Guest blog by Robert F. MacKintosh, PhD candidate at the University of Southampton
The announcement last Tuesday that the wreck of Christopher Columbus’ flagship the Santa Maria had potentially been found in Haiti caused a wave of excitement around the world. If the wreck does turn out to be the Santa Maria it will be one of the most important discoveries ever made, and even if it is not the famous ship, any vessel of the age of exploration would still be of immense archaeological and historical value. Either way, the vessel will be the target of intense international scrutiny, as pointed out by Peter Campbell in a previous post.
Focus will be on the UNESCO 2001 Convention on the Protection of the Underwater Cultural Heritage, an international treaty designed to protect underwater cultural heritage (UCH) including shipwrecks. Will the Convention be able to protect such a high profile example of UCH? If so, it will showcase the benefits the Convention can provide to its ratifying states and may clear up some of its ambiguities. In short, the Santa Maria could be a landmark case for the 2001 Convention and the protection of cultural sites worldwide.
The 2001 Convention came into force in 2009. To date, 47 states have ratified it, including Haiti, and the vessel was found off Haiti’s north coast in territorial waters. The Convention places an obligation on all of its States Parties to preserve UCH, and to cooperate to achieve this. Since the Convention regime is still in its infancy, the current situation provides an opportunity to see how some of its mechanisms will be applied, and how effective they are.
Application of the Rules
The Convention addresses each maritime zone differently. States have the exclusive right to authorise and regulate activities in their territorial sea, but are required to apply the ‘Rules’ to any activity directed at UCH.
The Convention’s 36 Rules are a set of objective and internationally recognised standards. To meet the Rules, in situ preservation should be considered as the first option for the wreck (Rule 1). However, there are exceptions. The site could make a substantial contribution to knowledge, and it will no doubt be argued that the need to identify the vessel is significant enough to warrant excavation. Protection of the site can also be cited as a reason for intervention, and as the wreck has been looted before excavation, it may be necessary to protect it.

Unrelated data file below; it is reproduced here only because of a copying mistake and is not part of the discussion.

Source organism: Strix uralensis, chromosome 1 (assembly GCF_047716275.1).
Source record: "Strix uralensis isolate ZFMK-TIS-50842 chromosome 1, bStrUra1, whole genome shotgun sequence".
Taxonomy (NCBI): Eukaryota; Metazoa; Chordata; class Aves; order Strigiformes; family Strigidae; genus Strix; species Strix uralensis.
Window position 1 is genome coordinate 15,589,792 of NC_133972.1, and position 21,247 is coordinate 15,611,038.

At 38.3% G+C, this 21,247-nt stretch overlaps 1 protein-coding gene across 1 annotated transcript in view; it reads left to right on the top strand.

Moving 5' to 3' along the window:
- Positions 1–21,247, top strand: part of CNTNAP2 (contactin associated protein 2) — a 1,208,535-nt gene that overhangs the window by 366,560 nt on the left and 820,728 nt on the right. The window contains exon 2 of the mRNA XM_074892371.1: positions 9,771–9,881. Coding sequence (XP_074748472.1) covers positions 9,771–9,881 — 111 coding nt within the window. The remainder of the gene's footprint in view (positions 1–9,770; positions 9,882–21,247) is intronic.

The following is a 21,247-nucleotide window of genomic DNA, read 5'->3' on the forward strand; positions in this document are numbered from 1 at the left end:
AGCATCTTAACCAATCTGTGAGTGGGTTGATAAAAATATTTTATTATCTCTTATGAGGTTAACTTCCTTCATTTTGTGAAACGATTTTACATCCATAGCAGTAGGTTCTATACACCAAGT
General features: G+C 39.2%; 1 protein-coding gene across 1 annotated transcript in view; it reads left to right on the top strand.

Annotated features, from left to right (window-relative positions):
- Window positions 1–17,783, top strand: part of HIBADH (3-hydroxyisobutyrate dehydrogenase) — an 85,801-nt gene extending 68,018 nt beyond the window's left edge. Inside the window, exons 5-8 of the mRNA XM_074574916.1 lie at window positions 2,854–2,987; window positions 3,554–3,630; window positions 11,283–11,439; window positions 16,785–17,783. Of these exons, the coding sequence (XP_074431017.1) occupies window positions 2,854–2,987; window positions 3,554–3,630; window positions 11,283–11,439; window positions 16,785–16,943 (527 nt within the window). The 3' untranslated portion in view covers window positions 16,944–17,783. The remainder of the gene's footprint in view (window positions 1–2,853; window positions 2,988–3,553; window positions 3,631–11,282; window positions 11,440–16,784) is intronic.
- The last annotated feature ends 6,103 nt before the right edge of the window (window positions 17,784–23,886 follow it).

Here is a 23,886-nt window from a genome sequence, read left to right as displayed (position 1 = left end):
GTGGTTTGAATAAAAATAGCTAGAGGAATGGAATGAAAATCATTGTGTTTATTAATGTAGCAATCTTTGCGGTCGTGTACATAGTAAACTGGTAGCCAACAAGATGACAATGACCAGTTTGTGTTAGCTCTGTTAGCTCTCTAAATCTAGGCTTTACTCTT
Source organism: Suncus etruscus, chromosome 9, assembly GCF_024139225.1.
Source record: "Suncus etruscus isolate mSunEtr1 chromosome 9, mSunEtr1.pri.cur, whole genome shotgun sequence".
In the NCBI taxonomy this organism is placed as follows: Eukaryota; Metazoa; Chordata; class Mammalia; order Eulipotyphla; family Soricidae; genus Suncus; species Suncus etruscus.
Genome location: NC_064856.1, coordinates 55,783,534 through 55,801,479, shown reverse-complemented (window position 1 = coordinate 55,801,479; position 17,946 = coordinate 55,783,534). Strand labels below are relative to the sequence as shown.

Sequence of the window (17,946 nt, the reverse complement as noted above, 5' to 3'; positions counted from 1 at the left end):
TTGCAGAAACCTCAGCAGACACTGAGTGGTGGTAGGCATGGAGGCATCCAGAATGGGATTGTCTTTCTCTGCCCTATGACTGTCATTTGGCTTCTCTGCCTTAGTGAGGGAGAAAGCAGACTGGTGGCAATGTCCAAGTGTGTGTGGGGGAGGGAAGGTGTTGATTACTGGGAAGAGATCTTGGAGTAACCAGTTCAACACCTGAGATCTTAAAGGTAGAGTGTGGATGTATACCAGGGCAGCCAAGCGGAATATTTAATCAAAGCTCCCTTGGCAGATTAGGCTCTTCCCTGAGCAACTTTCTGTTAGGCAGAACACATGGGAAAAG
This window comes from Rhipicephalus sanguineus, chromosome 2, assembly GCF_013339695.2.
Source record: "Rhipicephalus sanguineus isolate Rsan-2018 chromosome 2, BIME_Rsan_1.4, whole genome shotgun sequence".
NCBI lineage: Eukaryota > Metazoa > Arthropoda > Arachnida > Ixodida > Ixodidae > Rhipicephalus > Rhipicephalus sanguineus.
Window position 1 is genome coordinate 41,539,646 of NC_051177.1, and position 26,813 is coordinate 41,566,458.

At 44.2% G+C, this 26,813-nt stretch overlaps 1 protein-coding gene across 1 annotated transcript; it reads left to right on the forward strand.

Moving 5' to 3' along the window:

If activities are authorised these must not adversely affect the underwater cultural heritage more than is necessary for the objectives of the project (Rule 3), and non-destructive techniques must be given preference to destructive ones (Rule 4). The remainder of the Rules place a high standard on those seeking to investigate UCH and ensure a minimum quality of archaeological research when an intervention is made. Sound straightforward? The situation is complicated by a number of issues.
A number of people commenting on the news have stated that Spain (another of the Convention’s ratifying states) may claim jurisdiction over the vessel using the principle of sovereign immunity. This would impinge on Haiti’s exclusive right to regulate and authorise activities in its territorial waters. Sovereign immunity was developed to ensure that nobody interferes with sunken state vessels (mainly warships) without express authority of the flag state. It is slightly different to ownership, but the two are interrelated and often conflated, and Spain may well be able to claim both. However, the Convention does not deal with ownership; it does not matter who owns UCH as it is protected under the Convention regardless.
Spain has had recent experience of claiming sovereign immunity on a vessel located in international waters. In 2011 in the case regarding the looting of the Nuestra Señora de las Mercedes (often known as the Black Swan case), Odyssey Marine Exploration was ordered by a US court to return approximately 594,000 coins salvaged from the vessel to Spain. Despite this case, and the efforts of a number of flag states (most notably the USA), it is questionable that there is enough precedent for sovereign immunity to be considered as a principle of customary international law. The situation is especially complex when the vessel is located in another state’s territorial waters, like the putative Santa Maria wreck.
So how does the Convention deal with this? If the wreck is identified as a state vessel, Haiti ‘should inform the flag State Party’ (i.e. Spain) of the discovery (Article 7(3)). This is a compromise between the rights of the coastal and flag states and is one of the Convention’s more contentious provisions, providing one of the reasons many major maritime nations do not feel they can ratify it.
The older a wreck is, the harder it will be to both identify it and establish that it is a state vessel. The Santa Maria itself was owned by Juan de la Cosa and the voyage was only partially funded by the Spanish Crown, making Spain’s case trickier. If the wreck is not conclusively identified as the Santa Maria, or if it is considered not to have been owned or operated by Spain for government purposes, only the normal convention regime will be applied.